It's hard to talk about New Orleans' palpable sense of team spirit without sounding like a shameless civic booster, but if you lived here for the before-during-and-after of Hurricane Katrina (as I did) and have come back to see what the city is now compared with what it was just after its near-death experience (as I have), you can tell immediately that something unusual has taken hold. As I write this, I'm sitting in a high tech-centric coworking space called LaunchPad - it's one of three such spaces in the city -- and were it not for today's TEDxNOLA talks being held down in "The Quarters" (many of the LaunchPad members are participating -- more on that soon), this space would be filled with many of the same young professionals who were here yesterday, laboring away on laptops on social entrepreneurship projects with names like DropTheChalk.com, ClosingtheNolaGap.com, and 504ward, and GumboLabs.com.
While the prominence of gainfully self-employed young entrepreneurs wearing geek-chic glasses would be unremarkable in just about any other city of New Orleans' stature, here - in a place where many predicted just five short years ago that the city itself might cease to exist -- it's pretty extraordinary. And when you also consider the fact that the first few waves of feverish technology worship that washed over the country in the last 15 years had pretty much passed over this region -- making it to places as far south as Austin and Atlanta, but never sinking into the Deep South states -- it actually lends some credence to the often overstated claims made in those earlier eras that technology itself could, if not save your very soul, then at least catapult you out of economic stagnation. Local government here are trying to encourage that thinking as well, offering generous tax credits to tech startups.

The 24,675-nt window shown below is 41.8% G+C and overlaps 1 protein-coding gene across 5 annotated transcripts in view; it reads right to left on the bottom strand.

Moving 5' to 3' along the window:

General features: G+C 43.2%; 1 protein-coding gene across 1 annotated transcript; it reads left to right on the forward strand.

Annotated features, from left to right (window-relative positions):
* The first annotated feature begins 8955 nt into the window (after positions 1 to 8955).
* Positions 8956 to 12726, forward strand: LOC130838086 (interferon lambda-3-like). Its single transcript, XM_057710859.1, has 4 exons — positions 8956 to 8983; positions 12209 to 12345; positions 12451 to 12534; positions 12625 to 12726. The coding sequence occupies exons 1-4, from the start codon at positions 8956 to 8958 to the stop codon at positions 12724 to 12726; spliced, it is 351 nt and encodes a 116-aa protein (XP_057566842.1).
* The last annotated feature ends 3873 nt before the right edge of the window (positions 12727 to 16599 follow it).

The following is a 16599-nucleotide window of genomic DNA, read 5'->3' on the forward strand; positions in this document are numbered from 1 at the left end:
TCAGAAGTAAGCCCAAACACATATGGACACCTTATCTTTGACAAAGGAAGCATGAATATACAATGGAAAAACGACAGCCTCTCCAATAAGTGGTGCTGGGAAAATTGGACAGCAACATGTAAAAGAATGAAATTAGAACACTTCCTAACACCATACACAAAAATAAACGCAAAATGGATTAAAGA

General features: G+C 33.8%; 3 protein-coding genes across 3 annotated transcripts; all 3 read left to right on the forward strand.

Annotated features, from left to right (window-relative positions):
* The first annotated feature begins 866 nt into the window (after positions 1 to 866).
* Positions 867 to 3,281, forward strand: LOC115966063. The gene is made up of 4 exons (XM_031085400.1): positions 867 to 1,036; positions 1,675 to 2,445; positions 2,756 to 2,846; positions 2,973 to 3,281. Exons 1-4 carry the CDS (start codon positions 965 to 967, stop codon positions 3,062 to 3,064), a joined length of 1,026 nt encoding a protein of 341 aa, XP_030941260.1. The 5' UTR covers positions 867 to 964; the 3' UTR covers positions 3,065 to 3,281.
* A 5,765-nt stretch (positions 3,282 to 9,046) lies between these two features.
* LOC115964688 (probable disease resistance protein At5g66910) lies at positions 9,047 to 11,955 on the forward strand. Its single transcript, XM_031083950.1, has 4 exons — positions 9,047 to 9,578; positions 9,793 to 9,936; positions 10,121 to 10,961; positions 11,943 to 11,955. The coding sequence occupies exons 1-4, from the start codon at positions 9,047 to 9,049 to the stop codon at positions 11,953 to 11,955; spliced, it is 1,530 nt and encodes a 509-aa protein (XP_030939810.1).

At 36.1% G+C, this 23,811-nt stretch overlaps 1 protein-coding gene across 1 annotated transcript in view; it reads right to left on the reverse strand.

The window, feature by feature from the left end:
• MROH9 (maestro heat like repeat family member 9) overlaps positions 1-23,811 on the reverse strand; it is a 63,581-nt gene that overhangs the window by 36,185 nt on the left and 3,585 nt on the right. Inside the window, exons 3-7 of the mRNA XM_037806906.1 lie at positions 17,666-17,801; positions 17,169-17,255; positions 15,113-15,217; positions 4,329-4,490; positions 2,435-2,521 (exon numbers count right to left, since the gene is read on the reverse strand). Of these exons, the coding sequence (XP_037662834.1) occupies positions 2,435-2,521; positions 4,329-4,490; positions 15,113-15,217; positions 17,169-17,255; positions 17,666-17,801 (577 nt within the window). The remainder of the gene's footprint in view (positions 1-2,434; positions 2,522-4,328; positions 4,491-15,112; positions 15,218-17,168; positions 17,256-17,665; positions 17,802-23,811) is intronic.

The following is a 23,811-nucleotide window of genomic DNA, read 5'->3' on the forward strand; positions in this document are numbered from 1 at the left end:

It's still unclear what kind of real impact all this will have on New Orleans, and whether the city will be able to retain those recently drawn here and fulfill the long-held promise of becoming more like the more economically stable but still musically enriched Austin. But as Peter Bodenheimer--one of the TEDxNOLA organizers and a longtime techie who spent time in the dotcom trenches in Boston and San Francisco before returning home to the city he loves--put it: 'Now, when I go to a birthday party of some friend that I grew up with, I meet people that I don't already know, from all over, who have moved here to do the kind of work that I don't think they could have before. And I love that."